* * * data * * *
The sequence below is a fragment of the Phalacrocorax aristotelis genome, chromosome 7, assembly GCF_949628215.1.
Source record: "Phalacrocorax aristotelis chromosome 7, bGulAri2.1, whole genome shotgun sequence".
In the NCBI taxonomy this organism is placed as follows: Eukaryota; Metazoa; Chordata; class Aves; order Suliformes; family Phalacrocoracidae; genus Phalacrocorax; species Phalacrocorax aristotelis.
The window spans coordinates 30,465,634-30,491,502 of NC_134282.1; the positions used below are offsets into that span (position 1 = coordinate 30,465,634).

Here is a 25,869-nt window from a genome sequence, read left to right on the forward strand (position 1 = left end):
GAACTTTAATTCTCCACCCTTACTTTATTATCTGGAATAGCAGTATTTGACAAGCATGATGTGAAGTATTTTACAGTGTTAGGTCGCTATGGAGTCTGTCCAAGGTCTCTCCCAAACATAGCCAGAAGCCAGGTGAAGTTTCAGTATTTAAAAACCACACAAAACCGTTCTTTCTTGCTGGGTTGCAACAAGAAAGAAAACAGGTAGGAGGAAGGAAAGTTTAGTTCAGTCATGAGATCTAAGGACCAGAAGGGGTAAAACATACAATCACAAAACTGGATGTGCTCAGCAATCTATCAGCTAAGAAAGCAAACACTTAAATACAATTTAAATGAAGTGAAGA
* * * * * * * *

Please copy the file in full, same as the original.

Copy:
The sequence below is a fragment of the Phalacrocorax aristotelis genome, chromosome 7, assembly GCF_949628215.1.
Source record: "Phalacrocorax aristotelis chromosome 7, bGulAri2.1, whole genome shotgun sequence".
In the NCBI taxonomy this organism is placed as follows: Eukaryota; Metazoa; Chordata; class Aves; order Suliformes; family Phalacrocoracidae; genus Phalacrocorax; species Phalacrocorax aristotelis.
The window spans coordinates 30,465,634-30,491,502 of NC_134282.1; the positions used below are offsets into that span (position 1 = coordinate 30,465,634).

Here is a 25,869-nt window from a genome sequence, read left to right on the forward strand (position 1 = left end):
GAACTTTAATTCTCCACCCTTACTTTATTATCTGGAATAGCAGTATTTGACAAGCATGATGTGAAGTATTTTACAGTGTTAGGTCGCTATGGAGTCTGTCCAAGGTCTCTCCCAAACATAGCCAGAAGCCAGGTGAAGTTTCAGTATTTAAAAACCACACAAAACCGTTCTTTCTTGCTGGGTTGCAACAAGAAAGAAAACAGGTAGGAGGAAGGAAAGTTTAGTTCAGTCATGAGATCTAAGGACCAGAAGGGGTAAAACATACAATCACAAAACTGGATGTGCTCAGCAATCTATCAGCTAAGAAAGCAAACACTTAAATACAATTTAAATGAAGTGAAGA